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Cricket news - How India's amended chase strategy thwarted Australia's plans

Kohli and Rohit added 137 runs for the second wicket

Kohli and Rohit added 137 runs for the second wicket

If there was anything that Virat Kohli was wary of coming into the series-decider in Bangalore, it was India's intent and body language. Not because they were lacking by any means, but because he didn't want his side to fall short when pit against an Australian side, who feeds off it, which Kohli believes is their "strongest point".

The current Australian touring party was a much more accomplished side than the one that beat India last year in their come-from-behind win. Having played Australia enough over the last decade, Kohli has worked out that it's not the batsmen or the bowlers that need containment. This tussle is won in demeanour; in bettering Australia's spunk, who come at the opponent hard "with the intent of making things happen every over". It translates to the opposition having to keep their foot on the pedal at all times, without giving them the slightest of openings to sniff a chance of a comeback. And it is exactly what Kohli did - he never took his off on Sunday (January 19), as India adhered to their plan with flawless artistry.

After India had restricted Australia to 286 on quite a dry wicket at the M Chinnaswamy, and being one batsman short with Shikhar Dhawan suffering an injured shoulder while fielding, their chase strategy had to be amended. Rohit Sharma, who normally is happy with Dhawan taking charge upfront, assumed the role of the aggressor, like he has so often in the left-hander's absence since the World Cup 2019. In 15 innings since, Rohit has had a strike-rate of 84 in the first ten overs and has been dismissed every 71 balls.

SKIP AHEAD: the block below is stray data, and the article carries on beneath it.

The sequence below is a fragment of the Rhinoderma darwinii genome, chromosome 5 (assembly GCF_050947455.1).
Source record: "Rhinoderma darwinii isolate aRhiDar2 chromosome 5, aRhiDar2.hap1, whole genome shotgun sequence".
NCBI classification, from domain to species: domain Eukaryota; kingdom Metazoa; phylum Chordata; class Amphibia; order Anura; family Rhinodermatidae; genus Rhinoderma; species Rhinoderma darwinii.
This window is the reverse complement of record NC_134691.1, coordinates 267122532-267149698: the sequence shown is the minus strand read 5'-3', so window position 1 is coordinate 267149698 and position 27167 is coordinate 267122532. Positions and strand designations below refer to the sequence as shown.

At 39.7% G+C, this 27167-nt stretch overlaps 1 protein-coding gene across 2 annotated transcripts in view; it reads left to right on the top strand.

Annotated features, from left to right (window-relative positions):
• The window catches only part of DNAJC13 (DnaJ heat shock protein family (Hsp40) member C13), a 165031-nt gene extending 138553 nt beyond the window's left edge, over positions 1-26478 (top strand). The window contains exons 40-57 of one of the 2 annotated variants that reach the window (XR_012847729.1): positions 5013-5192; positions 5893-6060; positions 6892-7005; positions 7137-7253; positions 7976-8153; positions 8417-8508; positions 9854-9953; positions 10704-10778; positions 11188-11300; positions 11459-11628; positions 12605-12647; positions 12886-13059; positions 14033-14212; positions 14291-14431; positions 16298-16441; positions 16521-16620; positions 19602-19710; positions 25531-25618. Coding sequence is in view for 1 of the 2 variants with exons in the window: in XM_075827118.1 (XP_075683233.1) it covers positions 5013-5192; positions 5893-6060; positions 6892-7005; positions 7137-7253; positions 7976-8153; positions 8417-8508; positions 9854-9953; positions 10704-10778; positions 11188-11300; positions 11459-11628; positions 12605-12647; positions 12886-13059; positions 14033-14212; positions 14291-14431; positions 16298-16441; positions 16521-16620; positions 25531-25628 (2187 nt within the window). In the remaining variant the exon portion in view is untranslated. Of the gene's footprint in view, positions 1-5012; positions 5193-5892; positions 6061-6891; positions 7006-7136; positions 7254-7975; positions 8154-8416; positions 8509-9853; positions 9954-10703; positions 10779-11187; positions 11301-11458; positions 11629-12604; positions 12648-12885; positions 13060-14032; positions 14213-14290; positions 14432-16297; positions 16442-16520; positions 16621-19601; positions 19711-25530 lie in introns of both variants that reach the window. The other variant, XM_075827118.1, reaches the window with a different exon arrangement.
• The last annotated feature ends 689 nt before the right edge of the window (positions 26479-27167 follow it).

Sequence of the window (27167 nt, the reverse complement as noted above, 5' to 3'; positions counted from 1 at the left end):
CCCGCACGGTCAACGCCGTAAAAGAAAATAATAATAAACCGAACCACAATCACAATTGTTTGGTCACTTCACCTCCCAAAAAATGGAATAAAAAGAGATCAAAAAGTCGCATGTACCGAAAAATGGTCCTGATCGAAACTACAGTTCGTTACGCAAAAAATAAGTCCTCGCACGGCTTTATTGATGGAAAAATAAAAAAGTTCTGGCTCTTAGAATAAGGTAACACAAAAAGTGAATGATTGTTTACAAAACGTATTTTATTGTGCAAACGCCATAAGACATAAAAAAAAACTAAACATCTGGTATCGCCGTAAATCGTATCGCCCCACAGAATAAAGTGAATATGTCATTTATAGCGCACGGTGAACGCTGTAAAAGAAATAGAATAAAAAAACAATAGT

In two-and-a-half years before that, he had a strike-rate of 70.13 and was dismissed every 51 balls in the opening ten. Call it taking charge, or seamlessly fitting into a varied role, it's reaped dividends.

Opening with KL Rahul in Dhawan's absence, Rohit dominated the first-wicket partnership as India cruised with little fuss to 69, with Rohit having scored 44 of them. He took full advantage of the freebies the Australian pacers offered, punishing anything with width, picking the lengths perfectly while playing the safe game. Rahul couldn't replicate his heroics from Rajkot, but Rohit and Kohli put on display a stand, not boasting of their customary flamboyance, but one of the most calculated ones.